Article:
Unique mitral valve mass: Think beyond vegetation Mahmoud Farhoud, Husam Bakdash Department of Internal Medicine, University of Kansas School of Medicine, Wichita, Kansas, United States
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Website: www.avicennajmed.com DOI: 10.4103/2231-0770.140661 Quick Response Code:
Osteosarcoma is a rare cardiac malignant tumor. This case of cardiac osteosarcoma presented with atrial fibrillation. Initial echocardiogram demonstrated mitral valve echodensity and mitral valve regurgitation. Surgery and histopathological examination identified the tumor as an osteosarcoma. Tumor grade appeared to be prognostically important in cardiac sarcoma, with poor prognosis in high‑grade tumors. Key words: Atrial fibrillation, cardiac osteosarcoma, mitral valve, vegetation
INTRODUCTION A primary cardiac malignant tumor is very rare. About 75% of primary cardiac tumors are benign, and 75% of these are atrial myxomas. Most cardiac malignant tumors are metastatic tumors from melanoma, lung carcinoma, and breast carcinoma. Primary cardiac osteosarcomas usually originate in the left atrium. In contrast, osteosarcomas metastatic to the heart most commonly involve the right cardiac chambers. We present a patient who had atrial fibrillation (AF) and mitral valve mass. Surgery and histopathological examination identified the mass as an osteosarcoma.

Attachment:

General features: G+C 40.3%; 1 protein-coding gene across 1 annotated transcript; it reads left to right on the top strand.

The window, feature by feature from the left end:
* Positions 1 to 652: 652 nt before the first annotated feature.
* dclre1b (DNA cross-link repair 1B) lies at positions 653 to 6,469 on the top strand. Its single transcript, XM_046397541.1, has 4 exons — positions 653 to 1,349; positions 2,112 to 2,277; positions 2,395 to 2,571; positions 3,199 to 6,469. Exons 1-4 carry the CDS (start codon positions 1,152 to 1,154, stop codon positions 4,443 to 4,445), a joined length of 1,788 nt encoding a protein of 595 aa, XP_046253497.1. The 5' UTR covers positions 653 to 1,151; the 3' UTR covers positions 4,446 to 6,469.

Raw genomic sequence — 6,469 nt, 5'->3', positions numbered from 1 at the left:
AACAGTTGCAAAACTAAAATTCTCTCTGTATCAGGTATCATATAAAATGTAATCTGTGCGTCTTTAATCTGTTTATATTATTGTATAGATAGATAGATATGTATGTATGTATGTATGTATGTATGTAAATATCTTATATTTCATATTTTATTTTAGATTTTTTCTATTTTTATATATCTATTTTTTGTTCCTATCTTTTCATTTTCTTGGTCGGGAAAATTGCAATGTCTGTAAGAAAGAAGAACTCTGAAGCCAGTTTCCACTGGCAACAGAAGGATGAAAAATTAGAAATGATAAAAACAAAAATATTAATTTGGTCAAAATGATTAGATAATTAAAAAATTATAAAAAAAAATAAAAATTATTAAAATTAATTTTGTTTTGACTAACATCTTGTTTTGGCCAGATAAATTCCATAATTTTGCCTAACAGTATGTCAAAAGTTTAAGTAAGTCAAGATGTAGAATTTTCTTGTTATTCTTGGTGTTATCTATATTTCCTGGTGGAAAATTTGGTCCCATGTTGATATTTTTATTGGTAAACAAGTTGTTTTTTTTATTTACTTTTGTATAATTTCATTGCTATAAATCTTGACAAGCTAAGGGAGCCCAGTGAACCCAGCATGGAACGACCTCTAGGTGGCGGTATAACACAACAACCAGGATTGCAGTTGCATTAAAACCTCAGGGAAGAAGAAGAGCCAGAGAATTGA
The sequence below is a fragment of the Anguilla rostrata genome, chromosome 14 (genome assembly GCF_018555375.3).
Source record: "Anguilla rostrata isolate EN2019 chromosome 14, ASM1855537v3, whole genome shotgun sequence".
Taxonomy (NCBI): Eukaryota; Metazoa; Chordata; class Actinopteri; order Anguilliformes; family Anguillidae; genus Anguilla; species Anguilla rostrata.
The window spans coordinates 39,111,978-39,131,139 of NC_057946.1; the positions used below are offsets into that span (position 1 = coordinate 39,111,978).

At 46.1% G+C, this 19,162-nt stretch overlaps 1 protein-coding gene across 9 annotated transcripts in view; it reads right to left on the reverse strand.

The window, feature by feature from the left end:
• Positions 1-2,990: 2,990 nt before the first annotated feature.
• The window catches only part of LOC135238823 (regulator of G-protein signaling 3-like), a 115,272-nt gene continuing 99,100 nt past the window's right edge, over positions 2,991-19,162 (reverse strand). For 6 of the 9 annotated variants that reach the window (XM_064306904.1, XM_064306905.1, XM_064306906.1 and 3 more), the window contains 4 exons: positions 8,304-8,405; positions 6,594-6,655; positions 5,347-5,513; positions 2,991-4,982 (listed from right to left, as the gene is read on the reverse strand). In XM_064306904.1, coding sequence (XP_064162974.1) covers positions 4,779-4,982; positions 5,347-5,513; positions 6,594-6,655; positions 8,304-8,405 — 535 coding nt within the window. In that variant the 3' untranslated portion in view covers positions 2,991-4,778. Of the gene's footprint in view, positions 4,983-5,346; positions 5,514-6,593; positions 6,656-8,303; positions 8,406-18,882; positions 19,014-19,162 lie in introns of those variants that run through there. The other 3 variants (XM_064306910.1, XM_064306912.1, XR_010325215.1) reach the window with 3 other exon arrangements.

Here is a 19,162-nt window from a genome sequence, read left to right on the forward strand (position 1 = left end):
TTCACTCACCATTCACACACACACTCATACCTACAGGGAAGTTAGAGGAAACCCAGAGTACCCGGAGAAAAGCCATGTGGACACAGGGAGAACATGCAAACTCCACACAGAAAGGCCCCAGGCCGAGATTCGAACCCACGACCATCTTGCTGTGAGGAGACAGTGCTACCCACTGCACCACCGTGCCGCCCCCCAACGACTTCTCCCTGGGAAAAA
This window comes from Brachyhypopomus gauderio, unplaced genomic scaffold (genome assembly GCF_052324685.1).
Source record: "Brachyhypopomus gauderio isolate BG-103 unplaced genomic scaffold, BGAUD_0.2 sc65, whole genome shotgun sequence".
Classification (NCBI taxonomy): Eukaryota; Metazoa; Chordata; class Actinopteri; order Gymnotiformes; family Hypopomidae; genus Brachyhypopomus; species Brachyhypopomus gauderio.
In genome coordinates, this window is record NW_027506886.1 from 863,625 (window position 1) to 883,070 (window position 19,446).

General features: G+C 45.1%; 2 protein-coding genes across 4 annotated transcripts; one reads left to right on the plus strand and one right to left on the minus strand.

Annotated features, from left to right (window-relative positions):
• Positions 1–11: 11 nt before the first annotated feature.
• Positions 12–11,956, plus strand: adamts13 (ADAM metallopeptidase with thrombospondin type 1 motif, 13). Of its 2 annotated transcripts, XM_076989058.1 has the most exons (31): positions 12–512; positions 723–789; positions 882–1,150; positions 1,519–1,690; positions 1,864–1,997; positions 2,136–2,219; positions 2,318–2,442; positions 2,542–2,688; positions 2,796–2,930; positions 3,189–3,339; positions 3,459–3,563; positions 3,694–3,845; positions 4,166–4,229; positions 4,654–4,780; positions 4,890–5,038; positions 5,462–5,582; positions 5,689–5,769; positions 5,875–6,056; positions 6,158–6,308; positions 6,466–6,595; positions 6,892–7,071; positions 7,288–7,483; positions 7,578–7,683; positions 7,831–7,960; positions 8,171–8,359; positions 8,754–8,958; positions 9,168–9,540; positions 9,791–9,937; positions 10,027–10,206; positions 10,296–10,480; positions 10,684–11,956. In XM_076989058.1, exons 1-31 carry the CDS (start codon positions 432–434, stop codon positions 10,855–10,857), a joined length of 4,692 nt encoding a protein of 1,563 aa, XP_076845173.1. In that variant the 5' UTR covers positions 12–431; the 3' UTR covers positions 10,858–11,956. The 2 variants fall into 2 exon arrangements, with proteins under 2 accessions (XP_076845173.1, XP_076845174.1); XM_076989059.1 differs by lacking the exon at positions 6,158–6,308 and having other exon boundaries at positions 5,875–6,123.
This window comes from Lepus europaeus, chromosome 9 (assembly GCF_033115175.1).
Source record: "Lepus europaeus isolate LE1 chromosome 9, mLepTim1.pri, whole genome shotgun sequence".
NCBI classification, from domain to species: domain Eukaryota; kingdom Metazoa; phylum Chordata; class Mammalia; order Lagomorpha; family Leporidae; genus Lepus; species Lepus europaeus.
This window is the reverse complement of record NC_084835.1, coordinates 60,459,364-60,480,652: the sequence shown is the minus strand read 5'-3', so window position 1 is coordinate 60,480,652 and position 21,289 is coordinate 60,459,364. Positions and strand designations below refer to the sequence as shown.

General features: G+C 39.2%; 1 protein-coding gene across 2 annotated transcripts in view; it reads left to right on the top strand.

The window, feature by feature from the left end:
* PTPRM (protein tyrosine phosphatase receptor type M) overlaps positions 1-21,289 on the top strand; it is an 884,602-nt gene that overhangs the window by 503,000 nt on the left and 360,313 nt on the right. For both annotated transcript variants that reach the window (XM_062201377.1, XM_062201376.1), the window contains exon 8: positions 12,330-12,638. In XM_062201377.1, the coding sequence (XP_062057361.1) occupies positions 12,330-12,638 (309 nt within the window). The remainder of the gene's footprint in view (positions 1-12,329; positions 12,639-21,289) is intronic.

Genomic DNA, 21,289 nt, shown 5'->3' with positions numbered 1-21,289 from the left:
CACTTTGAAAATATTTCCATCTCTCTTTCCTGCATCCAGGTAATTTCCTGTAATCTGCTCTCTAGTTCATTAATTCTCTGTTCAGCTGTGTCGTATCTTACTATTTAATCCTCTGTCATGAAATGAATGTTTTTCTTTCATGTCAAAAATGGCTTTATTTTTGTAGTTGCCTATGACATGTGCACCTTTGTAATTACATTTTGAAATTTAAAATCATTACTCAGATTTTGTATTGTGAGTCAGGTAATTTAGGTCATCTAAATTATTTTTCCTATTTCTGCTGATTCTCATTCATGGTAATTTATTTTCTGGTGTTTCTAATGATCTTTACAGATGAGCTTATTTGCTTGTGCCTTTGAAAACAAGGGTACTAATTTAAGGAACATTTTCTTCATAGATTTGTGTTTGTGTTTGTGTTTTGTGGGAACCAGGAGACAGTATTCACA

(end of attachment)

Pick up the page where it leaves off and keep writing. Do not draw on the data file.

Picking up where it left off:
CASE REPORT A 50‑year‑old man with a medical history of hypertension was referred to our hospital due to palpitation and lightheadedness. He denied chest pain or shortness of breath. He was in AF with rapid ventricular response (RVR). His blood pressure was 110/75 mmHg, the pulse was irregular with a rate of 160/min, and his breathing rate was 32/min. He had normal heart sounds and a clear chest. Laboratory results showed troponin, a complete blood count, and basic metabolic panel and liver function tests were within normal limits. C reactive protein: 8.3 mg/L (normal range